Join 3,512 readers in helping fund MetaFilter (Hide)


Dog Training Help
April 2, 2010 10:50 AM   Subscribe

Please share your best resources to help me be a better master to my new dog Jake. Also, some questions on crate training inside.

I adopted Jake on 3/17/10 from the shelter in San Bernardino. The vet who neutered him says he is a mix of Basset Hound, Pit Bull, and something else small like a Corgie. He’s pretty headstrong, and I made the mistake of being too easy on him at first (letting him jump up, sleep on my bed, giving him run of the apartment when I was gone, etc.) He had started nipping at me, trying to take my spot on the sofa, and other not good behaviors. So I need to show him who in control, and everything I’ve seen online says a crate is a good way to do that.

I had him sleep in the crate for the first time last night and it went pretty well. I put it in my living room and got him in it about an hour before I went to bed, and we sat and watched TV together. He cried a bit when I went to my bedroom to sleep, but I waited until he calmed down then went out and slept on the couch. At one point I got up for some water and he started making noise- low barks and some growling- but I ignored it and he stopped.

This morning his tail was wagging a mile a minute when I got up, but I left him in the crate until I had showered and gotten dressed. Then I let him out, gave him some affection, and took him for a walk. When we got back we played in the yard for a bit, and I had him go to the bathroom. I let him wander the house for a bit while I made coffee, then got him back in the crate and turned the TV on again. I left the TV on when I left for work, and I’m hoping everything is OK.

I come home for lunch for an hour or so everyday, so I’ll be able to walk him then as well as an extra long walk after work. I’ve left him some toys to play with and some bedding—should I have put some water in there too? Following the measurements they gave at the pet store has things pretty tight, and there didn’t seem to be room.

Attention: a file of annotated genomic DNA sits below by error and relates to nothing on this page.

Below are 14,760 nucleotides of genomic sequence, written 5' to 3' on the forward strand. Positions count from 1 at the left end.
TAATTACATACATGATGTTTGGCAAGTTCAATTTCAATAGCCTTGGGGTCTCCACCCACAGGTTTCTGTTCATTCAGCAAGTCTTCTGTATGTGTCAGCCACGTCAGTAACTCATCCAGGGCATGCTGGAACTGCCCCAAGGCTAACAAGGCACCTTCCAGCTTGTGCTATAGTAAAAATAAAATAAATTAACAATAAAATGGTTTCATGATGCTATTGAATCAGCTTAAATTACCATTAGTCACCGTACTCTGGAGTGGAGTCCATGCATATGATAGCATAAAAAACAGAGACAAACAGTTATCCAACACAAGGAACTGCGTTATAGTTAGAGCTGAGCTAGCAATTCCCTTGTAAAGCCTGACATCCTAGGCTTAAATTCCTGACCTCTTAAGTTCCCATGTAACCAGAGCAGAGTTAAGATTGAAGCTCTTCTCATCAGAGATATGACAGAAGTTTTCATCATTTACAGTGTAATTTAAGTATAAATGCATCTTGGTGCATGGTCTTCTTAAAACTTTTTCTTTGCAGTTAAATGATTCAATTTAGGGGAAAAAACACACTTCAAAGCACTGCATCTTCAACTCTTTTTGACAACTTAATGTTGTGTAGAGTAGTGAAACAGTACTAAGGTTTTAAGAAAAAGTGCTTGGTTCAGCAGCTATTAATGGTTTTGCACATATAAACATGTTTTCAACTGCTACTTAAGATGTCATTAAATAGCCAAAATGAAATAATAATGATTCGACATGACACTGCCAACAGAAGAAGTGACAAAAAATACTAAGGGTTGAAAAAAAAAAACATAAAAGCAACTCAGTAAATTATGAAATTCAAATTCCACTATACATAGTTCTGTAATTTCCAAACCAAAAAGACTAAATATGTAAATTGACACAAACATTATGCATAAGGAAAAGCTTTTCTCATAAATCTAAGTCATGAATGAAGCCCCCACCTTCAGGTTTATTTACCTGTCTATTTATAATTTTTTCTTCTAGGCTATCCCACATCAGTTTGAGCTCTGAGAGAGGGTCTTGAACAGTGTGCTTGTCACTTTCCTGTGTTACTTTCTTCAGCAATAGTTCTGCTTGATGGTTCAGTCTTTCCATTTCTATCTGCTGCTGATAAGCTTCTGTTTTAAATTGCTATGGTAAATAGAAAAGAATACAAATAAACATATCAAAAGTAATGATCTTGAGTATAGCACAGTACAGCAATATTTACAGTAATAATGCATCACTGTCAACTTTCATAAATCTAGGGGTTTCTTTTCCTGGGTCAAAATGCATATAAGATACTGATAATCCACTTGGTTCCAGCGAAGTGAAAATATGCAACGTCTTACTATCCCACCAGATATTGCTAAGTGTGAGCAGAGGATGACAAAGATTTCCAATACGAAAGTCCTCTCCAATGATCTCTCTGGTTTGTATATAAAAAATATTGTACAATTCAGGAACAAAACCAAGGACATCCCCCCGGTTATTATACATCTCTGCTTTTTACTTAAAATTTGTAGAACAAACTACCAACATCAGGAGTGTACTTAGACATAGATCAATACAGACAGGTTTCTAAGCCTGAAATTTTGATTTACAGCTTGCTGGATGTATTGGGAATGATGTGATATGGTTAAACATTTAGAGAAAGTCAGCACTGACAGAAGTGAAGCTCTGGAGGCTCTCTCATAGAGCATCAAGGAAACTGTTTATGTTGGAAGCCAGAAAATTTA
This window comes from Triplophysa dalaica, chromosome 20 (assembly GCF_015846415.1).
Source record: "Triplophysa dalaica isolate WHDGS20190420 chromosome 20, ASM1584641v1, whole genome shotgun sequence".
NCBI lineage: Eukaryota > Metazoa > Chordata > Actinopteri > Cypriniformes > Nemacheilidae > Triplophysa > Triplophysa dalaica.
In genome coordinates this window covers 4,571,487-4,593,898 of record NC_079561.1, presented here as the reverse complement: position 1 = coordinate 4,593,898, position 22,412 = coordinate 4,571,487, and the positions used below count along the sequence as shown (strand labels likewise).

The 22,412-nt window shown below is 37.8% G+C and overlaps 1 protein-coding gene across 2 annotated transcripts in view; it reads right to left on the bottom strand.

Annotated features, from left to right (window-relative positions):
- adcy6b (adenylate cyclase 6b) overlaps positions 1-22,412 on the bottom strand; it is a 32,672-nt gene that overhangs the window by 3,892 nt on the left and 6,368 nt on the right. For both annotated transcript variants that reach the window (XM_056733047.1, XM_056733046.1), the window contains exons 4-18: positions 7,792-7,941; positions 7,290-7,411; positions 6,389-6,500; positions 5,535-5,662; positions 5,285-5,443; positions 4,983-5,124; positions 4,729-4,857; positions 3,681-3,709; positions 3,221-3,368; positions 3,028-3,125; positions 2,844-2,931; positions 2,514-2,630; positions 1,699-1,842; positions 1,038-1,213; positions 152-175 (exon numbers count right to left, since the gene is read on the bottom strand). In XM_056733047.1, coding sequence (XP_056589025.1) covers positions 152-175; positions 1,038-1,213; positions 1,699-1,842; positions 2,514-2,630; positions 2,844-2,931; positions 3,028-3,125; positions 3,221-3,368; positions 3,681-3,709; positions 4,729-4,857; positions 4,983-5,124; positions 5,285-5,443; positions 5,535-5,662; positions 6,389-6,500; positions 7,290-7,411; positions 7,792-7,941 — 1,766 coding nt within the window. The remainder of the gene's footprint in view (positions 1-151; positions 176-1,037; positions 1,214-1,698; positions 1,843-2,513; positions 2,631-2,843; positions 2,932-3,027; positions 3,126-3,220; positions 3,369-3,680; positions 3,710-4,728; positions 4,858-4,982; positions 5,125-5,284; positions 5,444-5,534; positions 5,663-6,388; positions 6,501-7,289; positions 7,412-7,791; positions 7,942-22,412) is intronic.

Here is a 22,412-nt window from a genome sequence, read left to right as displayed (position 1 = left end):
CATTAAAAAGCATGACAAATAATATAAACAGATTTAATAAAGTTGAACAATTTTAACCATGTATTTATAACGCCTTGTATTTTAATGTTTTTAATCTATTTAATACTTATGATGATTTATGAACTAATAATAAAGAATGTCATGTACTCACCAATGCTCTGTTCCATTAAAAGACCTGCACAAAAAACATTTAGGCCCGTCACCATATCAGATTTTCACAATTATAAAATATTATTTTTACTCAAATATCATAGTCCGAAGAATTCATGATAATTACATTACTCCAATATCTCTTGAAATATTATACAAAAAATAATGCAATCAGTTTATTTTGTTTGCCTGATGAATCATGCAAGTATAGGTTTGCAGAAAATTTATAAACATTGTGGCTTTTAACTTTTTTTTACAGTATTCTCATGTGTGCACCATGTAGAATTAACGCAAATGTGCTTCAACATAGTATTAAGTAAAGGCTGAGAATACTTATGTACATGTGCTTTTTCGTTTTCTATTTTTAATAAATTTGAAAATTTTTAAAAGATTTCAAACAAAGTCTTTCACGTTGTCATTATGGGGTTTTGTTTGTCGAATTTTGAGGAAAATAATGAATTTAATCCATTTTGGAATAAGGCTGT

Does it sound like I am doing this right? It’s weird to me to keep him cooped up like that, but he did seem pretty happy in there. I really want to make this work, and I can use all the help I can get.
posted by InfidelZombie to Pets & Animals (17 answers total) 1 user marked this as a favorite
 
IANADogExpert, but it sounds like you're doing everything right. Eventually, he'll probably make that his preferred place to rest, so that if you crash on the couch to watch TV, he'll settle down in there with the door open.

As far as the water goes, I don't leave a water bowl in my dog's crate, but I do make sure that he gets access to as much water as he needs whenever he's out of it. He sleeps the whole day while I'm at work anyway, so even when he's out during the day, he doesn't drink much water.
posted by specialagentwebb at 10:56 AM on April 2, 2010


Sounds good but I'd make one change...let him out to pee before your shower! Imagine being in a crate and holding it all night then being made to hold it for another 20 minutes!
posted by vito90 at 11:01 AM on April 2, 2010


A crate is essential in my opinion. Dogs need to have a place that is their own. I haven't crated my Golden when I left the house for a few years now as she is well behaved enough to have the run of the house, but she still lays in there all the time. She has a nice comfy bed to lay in and she enjoys it.

I would let him out first thing in the morning, and first thing when you get home. Time alone + the excitement of you coming home is not a recipe for comfort. He might not go inside the crate, but he is going to be uncomfortable. I wouldn't (and didn't) crate a dog when you are home moving around, unless it is for a quick trip in the middle of the night. Jake is going to want to be with you during that time.

Cute dog. Congrats on your new friend.